By Topic

Toward a Better Modeling of Surface Emissivity to Improve AMSU Data Assimilation Over Antarctica

Sign In

Cookies must be enabled to login.After enabling cookies , please use refresh or reload or ctrl+f5 on the browser for the login options.

Formats Non-Member Member
$33 $13
Learn how you can qualify for the best price for this item!
Become an IEEE Member or Subscribe to
IEEE Xplore for exclusive pricing!
close button

puzzle piece

IEEE membership options for an individual and IEEE Xplore subscriptions for an organization offer the most affordable access to essential journal articles, conference papers, standards, eBooks, and eLearning courses.

Learn more about:

IEEE membership

IEEE Xplore subscriptions

4 Author(s)
Stephanie Guedj ; National Centre for Meteorological Research (CNRM)/GAMEMétéo-France, Toulouse, France ; Fatima Karbou ; Florence Rabier ; Aurelie Bouchard

This work is in direct line with the Concordiasi international project. It aims to better constrain atmospheric analyses by improving the assimilation of low-level Advanced Microwave Sounding Unit (AMSU)-A and AMSU-B microwave observations over Antarctica. So far, a very small amount of available AMSU observations is effectively assimilated over Antarctica. To assimilate more observations, different issues have to be dealt with. In this work, the surface emissivity issue over Antarctica is examined. In a first step, a thorough review of the use of a specular assumption to calculate emissivity from AMSU-A measurements has been undertaken. The effect of five different assumptions about the surface on retrieved AMSU emissivities has then been evaluated using a one-year database: specular, Lambertian, and three intermediate assumptions. Simulations of brightness temperatures at AMSU sounding frequencies have been produced using a radiative transfer model. The emissivities obtained using the five assumptions have been found very useful in improving these simulations. The most successful schemes are found to be the Lambertian scheme during the winter season and a specular or an intermediate scheme (50% specular, 50% Lambertian) during Antarctica's short summer.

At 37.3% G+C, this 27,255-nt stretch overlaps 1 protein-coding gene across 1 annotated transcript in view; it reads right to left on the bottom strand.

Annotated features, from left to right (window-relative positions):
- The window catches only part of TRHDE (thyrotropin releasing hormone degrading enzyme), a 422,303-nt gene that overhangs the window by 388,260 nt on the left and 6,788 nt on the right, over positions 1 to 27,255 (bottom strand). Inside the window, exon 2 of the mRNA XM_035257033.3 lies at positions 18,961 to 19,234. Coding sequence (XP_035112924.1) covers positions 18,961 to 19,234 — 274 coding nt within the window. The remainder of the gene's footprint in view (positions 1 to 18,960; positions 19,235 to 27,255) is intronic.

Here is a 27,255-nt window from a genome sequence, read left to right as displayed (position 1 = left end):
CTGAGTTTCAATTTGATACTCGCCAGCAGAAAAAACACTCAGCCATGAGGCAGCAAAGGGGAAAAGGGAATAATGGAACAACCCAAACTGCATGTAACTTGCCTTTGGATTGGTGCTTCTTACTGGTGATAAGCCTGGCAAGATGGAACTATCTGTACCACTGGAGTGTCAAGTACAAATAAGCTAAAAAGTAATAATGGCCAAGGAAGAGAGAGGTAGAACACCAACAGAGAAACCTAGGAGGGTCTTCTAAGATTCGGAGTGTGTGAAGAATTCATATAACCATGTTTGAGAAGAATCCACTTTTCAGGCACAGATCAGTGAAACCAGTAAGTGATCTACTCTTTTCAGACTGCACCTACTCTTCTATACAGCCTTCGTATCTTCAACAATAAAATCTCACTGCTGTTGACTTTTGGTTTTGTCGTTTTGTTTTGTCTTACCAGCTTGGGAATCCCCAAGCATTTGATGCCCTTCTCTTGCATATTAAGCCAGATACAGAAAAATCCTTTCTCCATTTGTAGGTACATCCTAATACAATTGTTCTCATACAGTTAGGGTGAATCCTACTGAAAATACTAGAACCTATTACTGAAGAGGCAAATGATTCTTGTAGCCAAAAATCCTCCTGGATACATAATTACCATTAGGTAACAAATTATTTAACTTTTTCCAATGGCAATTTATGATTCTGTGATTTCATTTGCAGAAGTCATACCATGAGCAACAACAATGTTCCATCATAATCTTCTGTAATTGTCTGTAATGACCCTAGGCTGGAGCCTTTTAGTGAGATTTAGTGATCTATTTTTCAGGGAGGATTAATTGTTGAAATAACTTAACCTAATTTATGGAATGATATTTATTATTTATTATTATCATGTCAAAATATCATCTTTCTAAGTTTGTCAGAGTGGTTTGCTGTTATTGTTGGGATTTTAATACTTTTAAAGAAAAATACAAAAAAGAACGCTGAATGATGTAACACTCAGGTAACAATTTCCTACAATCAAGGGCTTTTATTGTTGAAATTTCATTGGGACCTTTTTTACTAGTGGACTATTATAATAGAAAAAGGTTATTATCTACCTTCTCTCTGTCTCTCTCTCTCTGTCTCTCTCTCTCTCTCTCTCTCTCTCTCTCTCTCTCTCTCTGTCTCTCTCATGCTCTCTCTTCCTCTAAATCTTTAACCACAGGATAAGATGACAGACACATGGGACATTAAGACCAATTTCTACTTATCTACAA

Published in:

IEEE Transactions on Geoscience and Remote Sensing  (Volume:48 ,  Issue: 4 )